Mobilizations and Limitations

Belts, I have a love / hate relationship with them. I hate when people use them, and love when people don’t use them. I personally don’t find the use of them unless you are trying to be elite in a sport that allows and requires them. Seeing so many trainers allowing a women to belt up for a 135 pound squat shows a lack of education and reliance on external devices for support. First off if you need a belt, you shouldn’t be using it until over 80% of your 1 rep max. Using it below these weights will miss the opportunity to learn how to brace properly. Too many people have become reliant on a belt where in real life they will not have a belt on them when they perform a squat pattern. This is an opportunity to teach the client how to properly brace. A belt in itself does not give any additional support, what it does is gives you tactile feedback to push against something to better activate your core. Instead, teach the client to properly engage their core without having to rely on an external device. Generally if a client needs a belt to squat the weight they are moving more weight than they can safely brace, they needs to develop the stabilization and structure to properly handle the load.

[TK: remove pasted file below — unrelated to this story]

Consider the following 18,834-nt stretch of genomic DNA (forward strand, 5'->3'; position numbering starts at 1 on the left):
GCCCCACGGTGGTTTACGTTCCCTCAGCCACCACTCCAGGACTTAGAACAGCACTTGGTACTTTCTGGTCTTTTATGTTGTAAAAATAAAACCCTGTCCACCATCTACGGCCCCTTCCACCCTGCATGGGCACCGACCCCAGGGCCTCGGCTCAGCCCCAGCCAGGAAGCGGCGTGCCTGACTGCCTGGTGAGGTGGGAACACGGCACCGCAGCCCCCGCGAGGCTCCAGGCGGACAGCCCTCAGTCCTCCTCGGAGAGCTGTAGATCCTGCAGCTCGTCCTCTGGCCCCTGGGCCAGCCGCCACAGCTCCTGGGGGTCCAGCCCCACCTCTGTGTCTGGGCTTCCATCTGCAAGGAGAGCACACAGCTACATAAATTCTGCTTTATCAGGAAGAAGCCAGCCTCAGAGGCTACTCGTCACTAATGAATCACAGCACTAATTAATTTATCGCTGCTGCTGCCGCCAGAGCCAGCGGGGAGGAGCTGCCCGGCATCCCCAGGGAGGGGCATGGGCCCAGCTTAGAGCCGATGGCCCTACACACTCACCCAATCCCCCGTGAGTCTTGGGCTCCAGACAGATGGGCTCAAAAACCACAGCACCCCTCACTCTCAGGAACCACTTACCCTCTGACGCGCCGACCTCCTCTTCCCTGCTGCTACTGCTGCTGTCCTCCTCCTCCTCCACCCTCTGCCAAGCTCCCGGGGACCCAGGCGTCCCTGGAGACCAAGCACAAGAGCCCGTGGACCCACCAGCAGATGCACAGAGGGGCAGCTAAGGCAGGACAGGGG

If your client does not feel the exercise in their glutes, but instead always feels it in their quads, try reducing the range of motion and ensuring a hips back descent and driving from the heels not the toes. 

Yours in health,
Coach Everett